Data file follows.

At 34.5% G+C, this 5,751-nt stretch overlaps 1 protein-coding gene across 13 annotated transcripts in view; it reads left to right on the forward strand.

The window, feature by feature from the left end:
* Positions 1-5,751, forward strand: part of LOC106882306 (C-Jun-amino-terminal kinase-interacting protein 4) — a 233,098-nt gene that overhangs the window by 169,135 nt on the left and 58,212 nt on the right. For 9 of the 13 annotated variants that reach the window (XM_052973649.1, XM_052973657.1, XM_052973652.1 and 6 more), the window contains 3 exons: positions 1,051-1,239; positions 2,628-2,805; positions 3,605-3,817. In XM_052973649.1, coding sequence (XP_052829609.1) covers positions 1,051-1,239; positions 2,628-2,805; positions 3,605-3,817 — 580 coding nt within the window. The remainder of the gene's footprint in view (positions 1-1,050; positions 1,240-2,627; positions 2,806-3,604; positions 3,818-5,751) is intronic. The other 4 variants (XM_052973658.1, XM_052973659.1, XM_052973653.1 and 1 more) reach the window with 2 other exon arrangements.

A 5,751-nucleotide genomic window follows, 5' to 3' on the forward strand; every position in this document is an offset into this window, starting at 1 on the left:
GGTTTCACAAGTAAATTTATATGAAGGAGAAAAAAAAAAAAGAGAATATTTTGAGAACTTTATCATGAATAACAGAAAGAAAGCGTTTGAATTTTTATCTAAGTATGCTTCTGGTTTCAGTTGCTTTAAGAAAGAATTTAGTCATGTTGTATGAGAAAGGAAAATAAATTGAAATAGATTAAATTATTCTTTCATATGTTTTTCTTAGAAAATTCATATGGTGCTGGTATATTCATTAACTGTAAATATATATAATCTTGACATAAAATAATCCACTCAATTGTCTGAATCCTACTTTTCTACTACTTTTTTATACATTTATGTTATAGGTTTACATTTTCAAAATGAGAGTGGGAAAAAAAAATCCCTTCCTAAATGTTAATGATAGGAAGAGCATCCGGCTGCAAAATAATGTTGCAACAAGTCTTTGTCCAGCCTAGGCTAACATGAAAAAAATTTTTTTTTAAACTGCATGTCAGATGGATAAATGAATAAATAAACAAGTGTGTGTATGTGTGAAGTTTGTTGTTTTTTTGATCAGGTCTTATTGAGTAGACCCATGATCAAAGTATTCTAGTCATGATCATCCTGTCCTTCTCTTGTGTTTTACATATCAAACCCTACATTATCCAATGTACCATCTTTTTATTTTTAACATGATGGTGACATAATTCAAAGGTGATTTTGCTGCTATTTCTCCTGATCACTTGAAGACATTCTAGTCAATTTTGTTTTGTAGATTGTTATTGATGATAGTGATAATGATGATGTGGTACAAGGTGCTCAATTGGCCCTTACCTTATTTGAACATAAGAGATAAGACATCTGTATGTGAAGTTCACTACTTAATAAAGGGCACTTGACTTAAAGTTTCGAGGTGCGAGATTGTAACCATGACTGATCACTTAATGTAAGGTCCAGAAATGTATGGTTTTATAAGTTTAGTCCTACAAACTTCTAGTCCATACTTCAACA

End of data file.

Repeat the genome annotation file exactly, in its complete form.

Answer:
At 34.5% G+C, this 5,751-nt stretch overlaps 1 protein-coding gene across 13 annotated transcripts in view; it reads left to right on the forward strand.

The window, feature by feature from the left end:
* Positions 1-5,751, forward strand: part of LOC106882306 (C-Jun-amino-terminal kinase-interacting protein 4) — a 233,098-nt gene that overhangs the window by 169,135 nt on the left and 58,212 nt on the right. For 9 of the 13 annotated variants that reach the window (XM_052973649.1, XM_052973657.1, XM_052973652.1 and 6 more), the window contains 3 exons: positions 1,051-1,239; positions 2,628-2,805; positions 3,605-3,817. In XM_052973649.1, coding sequence (XP_052829609.1) covers positions 1,051-1,239; positions 2,628-2,805; positions 3,605-3,817 — 580 coding nt within the window. The remainder of the gene's footprint in view (positions 1-1,050; positions 1,240-2,627; positions 2,806-3,604; positions 3,818-5,751) is intronic. The other 4 variants (XM_052973658.1, XM_052973659.1, XM_052973653.1 and 1 more) reach the window with 2 other exon arrangements.

A 5,751-nucleotide genomic window follows, 5' to 3' on the forward strand; every position in this document is an offset into this window, starting at 1 on the left:
GGTTTCACAAGTAAATTTATATGAAGGAGAAAAAAAAAAAAGAGAATATTTTGAGAACTTTATCATGAATAACAGAAAGAAAGCGTTTGAATTTTTATCTAAGTATGCTTCTGGTTTCAGTTGCTTTAAGAAAGAATTTAGTCATGTTGTATGAGAAAGGAAAATAAATTGAAATAGATTAAATTATTCTTTCATATGTTTTTCTTAGAAAATTCATATGGTGCTGGTATATTCATTAACTGTAAATATATATAATCTTGACATAAAATAATCCACTCAATTGTCTGAATCCTACTTTTCTACTACTTTTTTATACATTTATGTTATAGGTTTACATTTTCAAAATGAGAGTGGGAAAAAAAAATCCCTTCCTAAATGTTAATGATAGGAAGAGCATCCGGCTGCAAAATAATGTTGCAACAAGTCTTTGTCCAGCCTAGGCTAACATGAAAAAAATTTTTTTTTAAACTGCATGTCAGATGGATAAATGAATAAATAAACAAGTGTGTGTATGTGTGAAGTTTGTTGTTTTTTTGATCAGGTCTTATTGAGTAGACCCATGATCAAAGTATTCTAGTCATGATCATCCTGTCCTTCTCTTGTGTTTTACATATCAAACCCTACATTATCCAATGTACCATCTTTTTATTTTTAACATGATGGTGACATAATTCAAAGGTGATTTTGCTGCTATTTCTCCTGATCACTTGAAGACATTCTAGTCAATTTTGTTTTGTAGATTGTTATTGATGATAGTGATAATGATGATGTGGTACAAGGTGCTCAATTGGCCCTTACCTTATTTGAACATAAGAGATAAGACATCTGTATGTGAAGTTCACTACTTAATAAAGGGCACTTGACTTAAAGTTTCGAGGTGCGAGATTGTAACCATGACTGATCACTTAATGTAAGGTCCAGAAATGTATGGTTTTATAAGTTTAGTCCTACAAACTTCTAGTCCATACTTCAACA